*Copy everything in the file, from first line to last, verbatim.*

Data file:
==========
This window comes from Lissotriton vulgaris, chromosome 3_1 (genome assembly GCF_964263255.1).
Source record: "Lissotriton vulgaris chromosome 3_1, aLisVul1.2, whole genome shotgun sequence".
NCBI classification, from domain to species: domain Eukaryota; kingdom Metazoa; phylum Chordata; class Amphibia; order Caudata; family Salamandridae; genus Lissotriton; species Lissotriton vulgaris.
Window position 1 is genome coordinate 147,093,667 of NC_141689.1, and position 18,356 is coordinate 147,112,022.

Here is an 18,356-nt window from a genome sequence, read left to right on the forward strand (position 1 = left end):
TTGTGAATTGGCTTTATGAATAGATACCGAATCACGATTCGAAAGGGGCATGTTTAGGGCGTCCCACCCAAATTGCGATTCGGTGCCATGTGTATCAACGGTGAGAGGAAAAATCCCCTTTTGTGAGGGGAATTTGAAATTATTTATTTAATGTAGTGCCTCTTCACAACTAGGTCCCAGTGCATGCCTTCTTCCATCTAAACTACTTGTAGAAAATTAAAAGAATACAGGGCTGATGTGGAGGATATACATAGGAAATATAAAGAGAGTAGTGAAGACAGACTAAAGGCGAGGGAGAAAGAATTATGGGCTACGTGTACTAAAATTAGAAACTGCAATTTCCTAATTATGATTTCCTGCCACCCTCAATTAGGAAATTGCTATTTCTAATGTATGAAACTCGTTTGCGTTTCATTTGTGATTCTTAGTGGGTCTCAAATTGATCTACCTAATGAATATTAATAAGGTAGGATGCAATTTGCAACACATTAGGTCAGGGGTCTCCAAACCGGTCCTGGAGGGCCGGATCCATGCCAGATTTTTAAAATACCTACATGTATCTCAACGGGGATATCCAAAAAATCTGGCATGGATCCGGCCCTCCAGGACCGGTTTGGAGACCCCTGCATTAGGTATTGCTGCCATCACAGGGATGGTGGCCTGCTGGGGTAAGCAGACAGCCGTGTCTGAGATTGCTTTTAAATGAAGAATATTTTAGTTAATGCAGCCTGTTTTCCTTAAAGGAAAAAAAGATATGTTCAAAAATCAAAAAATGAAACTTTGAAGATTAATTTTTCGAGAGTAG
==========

This window comes from Lissotriton vulgaris, chromosome 3_1 (genome assembly GCF_964263255.1).
Source record: "Lissotriton vulgaris chromosome 3_1, aLisVul1.2, whole genome shotgun sequence".
NCBI classification, from domain to species: domain Eukaryota; kingdom Metazoa; phylum Chordata; class Amphibia; order Caudata; family Salamandridae; genus Lissotriton; species Lissotriton vulgaris.
Window position 1 is genome coordinate 147,093,667 of NC_141689.1, and position 18,356 is coordinate 147,112,022.

Here is an 18,356-nt window from a genome sequence, read left to right on the forward strand (position 1 = left end):
TTGTGAATTGGCTTTATGAATAGATACCGAATCACGATTCGAAAGGGGCATGTTTAGGGCGTCCCACCCAAATTGCGATTCGGTGCCATGTGTATCAACGGTGAGAGGAAAAATCCCCTTTTGTGAGGGGAATTTGAAATTATTTATTTAATGTAGTGCCTCTTCACAACTAGGTCCCAGTGCATGCCTTCTTCCATCTAAACTACTTGTAGAAAATTAAAAGAATACAGGGCTGATGTGGAGGATATACATAGGAAATATAAAGAGAGTAGTGAAGACAGACTAAAGGCGAGGGAGAAAGAATTATGGGCTACGTGTACTAAAATTAGAAACTGCAATTTCCTAATTATGATTTCCTGCCACCCTCAATTAGGAAATTGCTATTTCTAATGTATGAAACTCGTTTGCGTTTCATTTGTGATTCTTAGTGGGTCTCAAATTGATCTACCTAATGAATATTAATAAGGTAGGATGCAATTTGCAACACATTAGGTCAGGGGTCTCCAAACCGGTCCTGGAGGGCCGGATCCATGCCAGATTTTTAAAATACCTACATGTATCTCAACGGGGATATCCAAAAAATCTGGCATGGATCCGGCCCTCCAGGACCGGTTTGGAGACCCCTGCATTAGGTATTGCTGCCATCACAGGGATGGTGGCCTGCTGGGGTAAGCAGACAGCCGTGTCTGAGATTGCTTTTAAATGAAGAATATTTTAGTTAATGCAGCCTGTTTTCCTTAAAGGAAAAAAAGATATGTTCAAAAATCAAAAAATGAAACTTTGAAGATTAATTTTTCGAGAGTAG